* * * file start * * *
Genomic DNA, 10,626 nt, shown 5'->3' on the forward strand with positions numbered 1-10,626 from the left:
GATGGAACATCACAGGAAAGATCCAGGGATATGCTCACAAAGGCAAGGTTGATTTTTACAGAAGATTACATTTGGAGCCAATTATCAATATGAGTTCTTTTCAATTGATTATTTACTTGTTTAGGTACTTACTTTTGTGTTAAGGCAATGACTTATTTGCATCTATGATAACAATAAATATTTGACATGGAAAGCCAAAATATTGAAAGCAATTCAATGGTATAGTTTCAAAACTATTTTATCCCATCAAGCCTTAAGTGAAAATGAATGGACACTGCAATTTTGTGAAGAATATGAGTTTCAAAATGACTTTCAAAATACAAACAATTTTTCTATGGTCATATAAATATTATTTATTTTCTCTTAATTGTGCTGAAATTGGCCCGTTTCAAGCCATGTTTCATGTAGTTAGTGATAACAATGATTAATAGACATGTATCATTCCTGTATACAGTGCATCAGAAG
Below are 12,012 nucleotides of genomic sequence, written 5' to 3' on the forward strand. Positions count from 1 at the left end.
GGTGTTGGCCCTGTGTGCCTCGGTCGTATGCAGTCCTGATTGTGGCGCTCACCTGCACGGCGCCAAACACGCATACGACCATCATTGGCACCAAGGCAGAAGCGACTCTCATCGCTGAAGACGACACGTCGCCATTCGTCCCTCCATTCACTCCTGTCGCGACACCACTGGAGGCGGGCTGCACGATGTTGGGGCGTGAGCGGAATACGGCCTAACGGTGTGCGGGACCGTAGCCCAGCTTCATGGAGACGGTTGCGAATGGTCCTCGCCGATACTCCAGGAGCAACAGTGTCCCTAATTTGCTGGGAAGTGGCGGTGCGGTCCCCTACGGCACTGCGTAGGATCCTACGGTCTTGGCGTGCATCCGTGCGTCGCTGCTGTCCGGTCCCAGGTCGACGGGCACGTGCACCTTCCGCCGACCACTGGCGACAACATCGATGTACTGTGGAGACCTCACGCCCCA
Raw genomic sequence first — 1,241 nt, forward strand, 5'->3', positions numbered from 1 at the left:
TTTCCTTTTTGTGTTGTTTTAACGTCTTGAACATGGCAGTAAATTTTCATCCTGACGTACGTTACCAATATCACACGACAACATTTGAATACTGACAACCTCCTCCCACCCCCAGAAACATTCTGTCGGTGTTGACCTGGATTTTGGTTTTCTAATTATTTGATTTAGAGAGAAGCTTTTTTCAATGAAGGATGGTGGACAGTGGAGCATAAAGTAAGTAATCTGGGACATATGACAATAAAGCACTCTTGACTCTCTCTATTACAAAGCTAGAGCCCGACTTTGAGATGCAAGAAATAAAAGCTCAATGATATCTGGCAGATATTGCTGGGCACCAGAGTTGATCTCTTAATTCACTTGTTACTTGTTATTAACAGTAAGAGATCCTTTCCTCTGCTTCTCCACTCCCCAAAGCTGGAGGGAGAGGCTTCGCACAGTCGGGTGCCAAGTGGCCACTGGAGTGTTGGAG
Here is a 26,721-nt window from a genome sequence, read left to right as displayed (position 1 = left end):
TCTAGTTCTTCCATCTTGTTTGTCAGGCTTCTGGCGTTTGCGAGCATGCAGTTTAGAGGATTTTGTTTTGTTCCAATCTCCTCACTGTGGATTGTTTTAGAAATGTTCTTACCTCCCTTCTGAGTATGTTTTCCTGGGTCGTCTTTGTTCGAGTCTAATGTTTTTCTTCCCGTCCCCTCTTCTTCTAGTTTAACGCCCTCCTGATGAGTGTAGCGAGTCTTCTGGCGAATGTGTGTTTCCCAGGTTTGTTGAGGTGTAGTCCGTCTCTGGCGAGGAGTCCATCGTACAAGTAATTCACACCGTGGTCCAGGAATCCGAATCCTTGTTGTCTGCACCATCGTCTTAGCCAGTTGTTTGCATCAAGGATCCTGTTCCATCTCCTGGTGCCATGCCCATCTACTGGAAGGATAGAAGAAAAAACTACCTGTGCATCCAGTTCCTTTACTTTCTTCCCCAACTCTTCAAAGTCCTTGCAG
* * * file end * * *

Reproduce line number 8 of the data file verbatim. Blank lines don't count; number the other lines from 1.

TCTAGTTCTTCCATCTTGTTTGTCAGGCTTCTGGCGTTTGCGAGCATGCAGTTTAGAGGATTTTGTTTTGTTCCAATCTCCTCACTGTGGATTGTTTTAGAAATGTTCTTACCTCCCTTCTGAGTATGTTTTCCTGGGTCGTCTTTGTTCGAGTCTAATGTTTTTCTTCCCGTCCCCTCTTCTTCTAGTTTAACGCCCTCCTGATGAGTGTAGCGAGTCTTCTGGCGAATGTGTGTTTCCCAGGTTTGTTGAGGTGTAGTCCGTCTCTGGCGAGGAGTCCATCGTACAAGTAATTCACACCGTGGTCCAGGAATCCGAATCCTTGTTGTCTGCACCATCGTCTTAGCCAGTTGTTTGCATCAAGGATCCTGTTCCATCTCCTGGTGCCATGCCCATCTACTGGAAGGATAGAAGAAAAAACTACCTGTGCATCCAGTTCCTTTACTTTCTTCCCCAACTCTTCAAAGTCCTTGCAG